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InfoQ Homepage News Debate: What’s the Reason For MySpace’s Decline?

Debate: What’s the Reason For MySpace’s Decline?

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Some argue that MySpace has lost ground to Facebook because of their technology – Microsoft stack – and due to lack of enough talent in Los Angeles, while others opine that it is management’s fault and the departure of many people when the company was acquired by News Corp. in 2006.

MySpace once had 150M users, and in December 2010 it had 130M, according to CEO Mike Jones who was interviewed by Robert Scoble, a Rackspace employee, during LeWeb2010. In the meantime, MySpace’s number of visitors declined with 14.4% from 73M to 63M in January and February. This came after another decline of the number of visitors by 27% last year, and 50% less time spent on the site, according to Comscore’s The 2010 U.S. Digital Year in Review. If the trend continues, MySpace will become a small player in the social space. Scoble came up with two main reasons to explain MySpace’s decline: one is the technology used - Microsoft stack-, and two is the location of the business - Los Angeles.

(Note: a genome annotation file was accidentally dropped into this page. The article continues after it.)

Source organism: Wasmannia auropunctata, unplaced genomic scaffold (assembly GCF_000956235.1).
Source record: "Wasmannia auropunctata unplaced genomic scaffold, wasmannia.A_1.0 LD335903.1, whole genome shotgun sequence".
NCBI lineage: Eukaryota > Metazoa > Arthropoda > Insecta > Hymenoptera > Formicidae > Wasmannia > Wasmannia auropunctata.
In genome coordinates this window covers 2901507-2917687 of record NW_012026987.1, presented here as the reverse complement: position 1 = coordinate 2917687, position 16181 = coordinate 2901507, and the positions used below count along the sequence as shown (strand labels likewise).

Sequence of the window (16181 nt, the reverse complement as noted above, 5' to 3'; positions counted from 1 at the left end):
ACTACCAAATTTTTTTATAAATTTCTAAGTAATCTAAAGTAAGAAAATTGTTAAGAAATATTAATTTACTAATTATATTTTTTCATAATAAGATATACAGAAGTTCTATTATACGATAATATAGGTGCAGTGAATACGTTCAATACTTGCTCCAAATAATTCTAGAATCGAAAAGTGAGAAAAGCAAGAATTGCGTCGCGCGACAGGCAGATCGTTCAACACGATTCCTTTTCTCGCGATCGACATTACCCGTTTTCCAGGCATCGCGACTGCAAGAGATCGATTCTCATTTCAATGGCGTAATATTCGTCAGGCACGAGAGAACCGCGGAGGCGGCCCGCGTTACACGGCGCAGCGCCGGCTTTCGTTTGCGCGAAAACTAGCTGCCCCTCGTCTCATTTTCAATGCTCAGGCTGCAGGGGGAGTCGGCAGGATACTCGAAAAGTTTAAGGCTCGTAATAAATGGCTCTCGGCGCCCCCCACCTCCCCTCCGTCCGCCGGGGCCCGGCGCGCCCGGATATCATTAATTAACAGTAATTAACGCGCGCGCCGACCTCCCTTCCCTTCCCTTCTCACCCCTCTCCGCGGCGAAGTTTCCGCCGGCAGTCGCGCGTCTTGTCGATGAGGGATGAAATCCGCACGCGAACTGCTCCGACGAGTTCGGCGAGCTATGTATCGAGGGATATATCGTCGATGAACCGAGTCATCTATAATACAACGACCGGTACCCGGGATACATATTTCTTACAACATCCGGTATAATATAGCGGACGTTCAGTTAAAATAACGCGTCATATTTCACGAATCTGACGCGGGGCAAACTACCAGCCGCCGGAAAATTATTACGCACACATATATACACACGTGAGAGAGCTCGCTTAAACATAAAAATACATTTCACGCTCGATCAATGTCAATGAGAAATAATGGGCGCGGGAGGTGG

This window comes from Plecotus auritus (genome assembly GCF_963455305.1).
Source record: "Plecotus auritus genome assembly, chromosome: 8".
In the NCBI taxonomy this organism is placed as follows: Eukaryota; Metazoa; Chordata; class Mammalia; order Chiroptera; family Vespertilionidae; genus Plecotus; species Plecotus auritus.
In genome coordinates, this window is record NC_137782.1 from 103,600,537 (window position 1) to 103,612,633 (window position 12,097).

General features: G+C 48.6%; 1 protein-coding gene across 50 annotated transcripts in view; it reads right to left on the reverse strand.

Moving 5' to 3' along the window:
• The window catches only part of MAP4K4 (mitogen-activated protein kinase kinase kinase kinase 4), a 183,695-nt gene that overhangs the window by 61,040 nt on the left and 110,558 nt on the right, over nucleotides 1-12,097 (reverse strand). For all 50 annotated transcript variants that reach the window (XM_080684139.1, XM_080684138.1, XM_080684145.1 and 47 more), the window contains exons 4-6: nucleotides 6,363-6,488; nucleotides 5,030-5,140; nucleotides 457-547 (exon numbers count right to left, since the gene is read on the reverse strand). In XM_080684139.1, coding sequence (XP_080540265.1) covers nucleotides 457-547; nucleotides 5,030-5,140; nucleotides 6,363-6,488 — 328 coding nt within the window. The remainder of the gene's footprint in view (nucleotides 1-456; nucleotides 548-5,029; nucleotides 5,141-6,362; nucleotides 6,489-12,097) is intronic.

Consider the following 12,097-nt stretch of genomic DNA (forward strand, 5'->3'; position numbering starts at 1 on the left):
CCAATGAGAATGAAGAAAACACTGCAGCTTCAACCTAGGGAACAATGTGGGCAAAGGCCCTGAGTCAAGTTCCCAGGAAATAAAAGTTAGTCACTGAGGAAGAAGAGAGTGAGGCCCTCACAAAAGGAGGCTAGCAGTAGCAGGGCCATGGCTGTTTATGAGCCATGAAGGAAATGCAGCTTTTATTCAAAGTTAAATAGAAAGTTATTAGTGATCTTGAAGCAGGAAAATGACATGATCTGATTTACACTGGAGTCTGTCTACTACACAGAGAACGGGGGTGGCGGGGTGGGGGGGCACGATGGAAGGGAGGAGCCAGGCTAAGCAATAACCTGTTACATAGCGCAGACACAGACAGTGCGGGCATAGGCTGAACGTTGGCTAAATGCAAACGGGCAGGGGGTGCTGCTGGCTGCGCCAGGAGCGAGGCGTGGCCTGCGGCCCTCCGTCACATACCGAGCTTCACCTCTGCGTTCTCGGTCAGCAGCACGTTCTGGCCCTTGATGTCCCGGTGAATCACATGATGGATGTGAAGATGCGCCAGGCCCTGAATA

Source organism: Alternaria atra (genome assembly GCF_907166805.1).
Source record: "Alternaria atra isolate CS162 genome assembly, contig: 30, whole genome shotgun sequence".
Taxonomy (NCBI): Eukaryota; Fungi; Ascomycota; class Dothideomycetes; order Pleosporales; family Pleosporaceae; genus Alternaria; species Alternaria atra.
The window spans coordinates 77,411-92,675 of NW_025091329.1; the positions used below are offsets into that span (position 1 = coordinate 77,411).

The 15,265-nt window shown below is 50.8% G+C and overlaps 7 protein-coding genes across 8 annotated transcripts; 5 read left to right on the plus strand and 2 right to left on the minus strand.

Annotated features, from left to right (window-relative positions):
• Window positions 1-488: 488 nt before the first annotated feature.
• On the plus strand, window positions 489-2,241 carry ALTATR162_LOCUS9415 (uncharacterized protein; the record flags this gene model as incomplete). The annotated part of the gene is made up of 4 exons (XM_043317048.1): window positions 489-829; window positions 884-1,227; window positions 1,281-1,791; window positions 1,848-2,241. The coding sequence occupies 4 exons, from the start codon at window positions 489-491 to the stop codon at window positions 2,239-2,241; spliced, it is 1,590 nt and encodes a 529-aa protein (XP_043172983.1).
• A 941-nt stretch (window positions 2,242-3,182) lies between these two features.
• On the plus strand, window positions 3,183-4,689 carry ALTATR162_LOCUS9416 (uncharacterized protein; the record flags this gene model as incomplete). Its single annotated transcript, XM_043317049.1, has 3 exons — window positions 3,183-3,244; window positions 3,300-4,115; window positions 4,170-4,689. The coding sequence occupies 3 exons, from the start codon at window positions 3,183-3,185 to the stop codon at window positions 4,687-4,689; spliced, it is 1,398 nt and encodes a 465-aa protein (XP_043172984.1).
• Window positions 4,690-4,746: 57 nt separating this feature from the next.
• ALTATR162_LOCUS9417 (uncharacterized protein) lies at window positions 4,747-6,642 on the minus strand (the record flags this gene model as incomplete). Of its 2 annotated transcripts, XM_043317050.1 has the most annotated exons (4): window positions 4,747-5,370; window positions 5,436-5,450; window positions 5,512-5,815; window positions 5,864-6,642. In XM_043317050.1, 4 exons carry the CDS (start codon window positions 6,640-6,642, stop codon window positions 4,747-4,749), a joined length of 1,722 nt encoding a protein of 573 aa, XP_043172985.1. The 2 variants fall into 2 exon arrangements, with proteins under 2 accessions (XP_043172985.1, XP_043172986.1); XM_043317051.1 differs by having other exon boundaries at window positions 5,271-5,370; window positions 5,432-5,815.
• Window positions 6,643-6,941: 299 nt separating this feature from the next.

The main problem Scoble noted with Microsoft’s stack was that “it isn’t set up to do the scale of 100 million users it needed to”. Regarding Stack Exchange and PlentyOfFish, two successful sites built on Microsoft technology, Scoble said that these “are two notable exceptions” but they “hardly are companies with the scale of MySpace used to have (more than 50 million users).” He also said that MySpace’s infrastructure sucks:

Workers inside MySpace tell me that this infrastructure, which they say has “hundreds of hacks to make it scale that no one wants to touch” is hamstringing their ability to really compete.

According to Scoble, MySpace’s CEO, Mike Jones, presumably said off the record during the LeWeb2010 interview that the technology used is resistant to change:

They answered with the cameras off: they can’t change their technology to really make new features work or make dramatically new experiences.

The second reason mentioned by Scoble was location, lacking the talent needed for building a large website:

There just aren’t “web scale” companies down in Los Angeles, and because Los Angeles is such a large place — it can take hours to drive across the city — there isn’t a single neighborhood that has built up a good talent base, the way Palo Alto or South of Market in San Francisco has.

This bet on Los Angeles doomed MySpace when Facebook came along. Facebook has hired tons of talent from Google and other companies. This expertise helped Facebook not only keep up with scale, but add new features.

As expected, Scoble’s post attracted a large number of commenters. Todd Hoff, creator of, considers that MySpace’s problem is not with the technology used: